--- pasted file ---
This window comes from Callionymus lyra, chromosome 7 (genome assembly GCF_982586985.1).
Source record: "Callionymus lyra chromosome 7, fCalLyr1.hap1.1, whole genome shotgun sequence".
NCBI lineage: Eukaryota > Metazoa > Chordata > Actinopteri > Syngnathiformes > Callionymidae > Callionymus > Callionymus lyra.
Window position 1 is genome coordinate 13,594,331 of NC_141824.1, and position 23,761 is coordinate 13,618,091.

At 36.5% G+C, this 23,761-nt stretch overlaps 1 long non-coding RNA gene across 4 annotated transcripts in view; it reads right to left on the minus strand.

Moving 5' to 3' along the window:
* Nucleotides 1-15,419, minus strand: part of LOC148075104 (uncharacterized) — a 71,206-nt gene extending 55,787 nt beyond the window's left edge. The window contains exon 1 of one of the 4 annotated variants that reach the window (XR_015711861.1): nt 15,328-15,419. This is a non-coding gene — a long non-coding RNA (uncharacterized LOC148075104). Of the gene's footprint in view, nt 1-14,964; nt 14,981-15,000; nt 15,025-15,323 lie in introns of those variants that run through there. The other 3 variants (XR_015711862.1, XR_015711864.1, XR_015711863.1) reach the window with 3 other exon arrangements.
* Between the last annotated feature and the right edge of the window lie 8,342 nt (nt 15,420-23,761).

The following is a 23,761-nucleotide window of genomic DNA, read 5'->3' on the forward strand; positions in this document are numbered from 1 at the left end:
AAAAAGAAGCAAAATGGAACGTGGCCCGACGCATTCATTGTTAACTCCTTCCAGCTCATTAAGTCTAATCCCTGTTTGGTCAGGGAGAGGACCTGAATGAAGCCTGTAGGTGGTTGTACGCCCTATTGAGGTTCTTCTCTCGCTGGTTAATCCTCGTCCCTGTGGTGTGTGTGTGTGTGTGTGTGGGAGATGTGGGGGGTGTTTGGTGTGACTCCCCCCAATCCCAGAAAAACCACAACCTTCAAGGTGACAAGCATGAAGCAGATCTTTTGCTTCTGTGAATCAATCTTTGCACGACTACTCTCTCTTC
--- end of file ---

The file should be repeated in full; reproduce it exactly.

This window comes from Callionymus lyra, chromosome 7 (genome assembly GCF_982586985.1).
Source record: "Callionymus lyra chromosome 7, fCalLyr1.hap1.1, whole genome shotgun sequence".
NCBI lineage: Eukaryota > Metazoa > Chordata > Actinopteri > Syngnathiformes > Callionymidae > Callionymus > Callionymus lyra.
Window position 1 is genome coordinate 13,594,331 of NC_141824.1, and position 23,761 is coordinate 13,618,091.

At 36.5% G+C, this 23,761-nt stretch overlaps 1 long non-coding RNA gene across 4 annotated transcripts in view; it reads right to left on the minus strand.

Moving 5' to 3' along the window:
* Nucleotides 1-15,419, minus strand: part of LOC148075104 (uncharacterized) — a 71,206-nt gene extending 55,787 nt beyond the window's left edge. The window contains exon 1 of one of the 4 annotated variants that reach the window (XR_015711861.1): nt 15,328-15,419. This is a non-coding gene — a long non-coding RNA (uncharacterized LOC148075104). Of the gene's footprint in view, nt 1-14,964; nt 14,981-15,000; nt 15,025-15,323 lie in introns of those variants that run through there. The other 3 variants (XR_015711862.1, XR_015711864.1, XR_015711863.1) reach the window with 3 other exon arrangements.
* Between the last annotated feature and the right edge of the window lie 8,342 nt (nt 15,420-23,761).

The following is a 23,761-nucleotide window of genomic DNA, read 5'->3' on the forward strand; positions in this document are numbered from 1 at the left end:
AAAAAGAAGCAAAATGGAACGTGGCCCGACGCATTCATTGTTAACTCCTTCCAGCTCATTAAGTCTAATCCCTGTTTGGTCAGGGAGAGGACCTGAATGAAGCCTGTAGGTGGTTGTACGCCCTATTGAGGTTCTTCTCTCGCTGGTTAATCCTCGTCCCTGTGGTGTGTGTGTGTGTGTGTGTGGGAGATGTGGGGGGTGTTTGGTGTGACTCCCCCCAATCCCAGAAAAACCACAACCTTCAAGGTGACAAGCATGAAGCAGATCTTTTGCTTCTGTGAATCAATCTTTGCACGACTACTCTCTCTTC